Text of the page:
Dem lawmaker: Obama’s jobs bill would mean more Az teachers
Thousands of Arizona educators laid off in recent budget cuts could be reinstated if Congress passes President Barack Obama’s new jobs bill, a Democratic state lawmaker said Wednesday.
“That’s critical because the Arizona governor and Republicans continue to make deep, deep cuts to higher education,” said Sen. Kyrsten Sinema, D-Phoenix.
Sinema joined Los Angeles Mayor Antonio Villaraigosa and Jean Quan, mayor of Oakland, Calif., in a conference call touting what they said would be the benefits of Obama’s American Jobs Act.
In Arizona, Sinema said, the act would fund hiring of 9,700 educators, she said.
The U.S. Census Bureau recently reported that Arizona school districts cut more than 10,000 employees, including 6,640 instructors, between March 2009 and March 2010.
Sinema, citing record-high unemployment numbers and a poverty level of 18.6 percent, said the legislation’s “pathways back to work” and infrastructure projects would create jobs for residents of the state hit hard by the real estate bust.
The act’s incentives for small businesses, including payroll tax cuts and tax credits, she said, were “one of the smartest things we can do” to hire and reach pre-recession level employment.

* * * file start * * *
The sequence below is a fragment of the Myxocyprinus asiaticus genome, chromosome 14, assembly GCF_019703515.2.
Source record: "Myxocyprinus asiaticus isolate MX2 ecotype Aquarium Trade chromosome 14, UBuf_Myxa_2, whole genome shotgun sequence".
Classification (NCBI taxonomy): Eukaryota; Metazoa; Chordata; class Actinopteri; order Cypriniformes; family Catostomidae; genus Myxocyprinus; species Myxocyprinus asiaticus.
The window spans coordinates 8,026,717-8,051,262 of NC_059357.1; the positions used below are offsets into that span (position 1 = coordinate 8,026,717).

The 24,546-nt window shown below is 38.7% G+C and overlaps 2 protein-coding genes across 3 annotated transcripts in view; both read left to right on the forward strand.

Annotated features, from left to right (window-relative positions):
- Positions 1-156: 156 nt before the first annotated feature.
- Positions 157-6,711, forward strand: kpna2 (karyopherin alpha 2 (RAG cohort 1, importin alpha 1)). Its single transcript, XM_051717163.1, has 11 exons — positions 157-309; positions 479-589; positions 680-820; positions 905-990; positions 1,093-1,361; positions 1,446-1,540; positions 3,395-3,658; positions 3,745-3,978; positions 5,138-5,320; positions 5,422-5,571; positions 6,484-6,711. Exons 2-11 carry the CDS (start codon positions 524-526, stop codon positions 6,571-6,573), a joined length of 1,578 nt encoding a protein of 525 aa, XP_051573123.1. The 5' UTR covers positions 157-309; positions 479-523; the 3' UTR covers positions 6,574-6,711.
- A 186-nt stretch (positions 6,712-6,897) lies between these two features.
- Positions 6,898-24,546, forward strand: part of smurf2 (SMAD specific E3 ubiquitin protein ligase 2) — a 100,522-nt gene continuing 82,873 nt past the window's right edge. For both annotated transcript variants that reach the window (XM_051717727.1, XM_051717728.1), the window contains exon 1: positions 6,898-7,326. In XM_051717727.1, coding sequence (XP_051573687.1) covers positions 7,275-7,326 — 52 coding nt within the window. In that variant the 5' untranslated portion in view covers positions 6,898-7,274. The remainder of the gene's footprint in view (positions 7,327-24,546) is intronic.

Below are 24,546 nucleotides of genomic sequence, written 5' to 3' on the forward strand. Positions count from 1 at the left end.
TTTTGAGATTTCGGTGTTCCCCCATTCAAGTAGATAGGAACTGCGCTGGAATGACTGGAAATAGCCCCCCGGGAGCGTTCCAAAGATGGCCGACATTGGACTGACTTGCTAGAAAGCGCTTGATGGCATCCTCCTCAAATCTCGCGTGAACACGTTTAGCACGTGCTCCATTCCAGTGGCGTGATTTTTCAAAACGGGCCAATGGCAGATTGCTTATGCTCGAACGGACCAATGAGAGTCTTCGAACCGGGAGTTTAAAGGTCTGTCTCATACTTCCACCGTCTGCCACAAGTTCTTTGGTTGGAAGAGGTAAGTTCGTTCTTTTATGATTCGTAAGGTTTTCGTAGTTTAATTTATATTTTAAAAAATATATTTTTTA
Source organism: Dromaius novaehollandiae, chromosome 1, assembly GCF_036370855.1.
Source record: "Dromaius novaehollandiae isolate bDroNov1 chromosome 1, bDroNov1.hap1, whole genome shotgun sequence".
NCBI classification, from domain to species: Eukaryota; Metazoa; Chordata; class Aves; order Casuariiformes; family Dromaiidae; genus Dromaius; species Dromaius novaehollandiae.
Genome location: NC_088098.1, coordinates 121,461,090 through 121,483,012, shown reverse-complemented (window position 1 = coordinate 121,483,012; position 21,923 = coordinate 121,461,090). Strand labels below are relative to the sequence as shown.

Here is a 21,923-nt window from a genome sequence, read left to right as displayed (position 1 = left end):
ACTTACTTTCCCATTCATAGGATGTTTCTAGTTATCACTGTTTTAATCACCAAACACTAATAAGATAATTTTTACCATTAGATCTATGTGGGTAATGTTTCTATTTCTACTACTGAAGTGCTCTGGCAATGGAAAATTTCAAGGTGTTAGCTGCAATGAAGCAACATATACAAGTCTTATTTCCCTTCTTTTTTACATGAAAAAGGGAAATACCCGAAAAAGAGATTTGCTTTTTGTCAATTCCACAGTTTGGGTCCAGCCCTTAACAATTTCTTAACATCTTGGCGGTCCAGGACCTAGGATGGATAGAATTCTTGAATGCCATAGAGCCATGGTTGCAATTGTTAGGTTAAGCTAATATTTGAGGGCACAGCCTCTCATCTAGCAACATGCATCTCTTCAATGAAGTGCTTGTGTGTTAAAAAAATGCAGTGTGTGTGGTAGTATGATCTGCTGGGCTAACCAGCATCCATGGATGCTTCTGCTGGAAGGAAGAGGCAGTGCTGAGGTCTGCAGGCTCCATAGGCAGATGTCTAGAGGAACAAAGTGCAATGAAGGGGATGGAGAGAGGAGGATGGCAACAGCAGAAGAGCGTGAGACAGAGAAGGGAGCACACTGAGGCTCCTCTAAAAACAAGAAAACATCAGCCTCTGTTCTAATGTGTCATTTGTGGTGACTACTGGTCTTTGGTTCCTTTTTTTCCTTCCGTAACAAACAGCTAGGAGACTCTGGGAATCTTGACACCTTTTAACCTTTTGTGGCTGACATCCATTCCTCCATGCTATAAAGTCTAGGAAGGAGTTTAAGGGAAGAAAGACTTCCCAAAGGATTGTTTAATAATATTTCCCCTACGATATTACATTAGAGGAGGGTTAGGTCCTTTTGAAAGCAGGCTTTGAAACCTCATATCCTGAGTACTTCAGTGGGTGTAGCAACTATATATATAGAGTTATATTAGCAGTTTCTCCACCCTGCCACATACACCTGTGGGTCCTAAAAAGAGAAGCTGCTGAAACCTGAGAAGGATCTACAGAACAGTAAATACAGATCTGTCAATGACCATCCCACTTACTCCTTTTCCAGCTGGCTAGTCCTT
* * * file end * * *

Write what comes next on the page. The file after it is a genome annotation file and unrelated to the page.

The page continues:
Sinema said payroll taxes of 110,000 small businesses in Arizona would decrease.
The jobs bill would also extend temporary payroll tax cuts to workers, granting a family with Arizona’s median household income of around $46,000 tax cuts of about $1,430, the White House contends in a fact sheet.
“This bill provides something that Arizonans need desperately every day, which is more money in their pockets,” Sinema said.
Byron Schlomach, chief economist for the Goldwater Institute, an independent watchdog group that promotes limited government and free enterprise, said the impact would be much less significant.
“There are some tax provisions in the American Jobs Act that generally, I would think, would have some positive effects, but they’re mostly short term,” Schlomach said.
The payroll tax cut, for example, wouldn’t stimulate job growth in the long term, Schlomach said, because companies won’t hire more people based on temporary tax changes.
“Nobody believes that’s going to go on forever,” he said.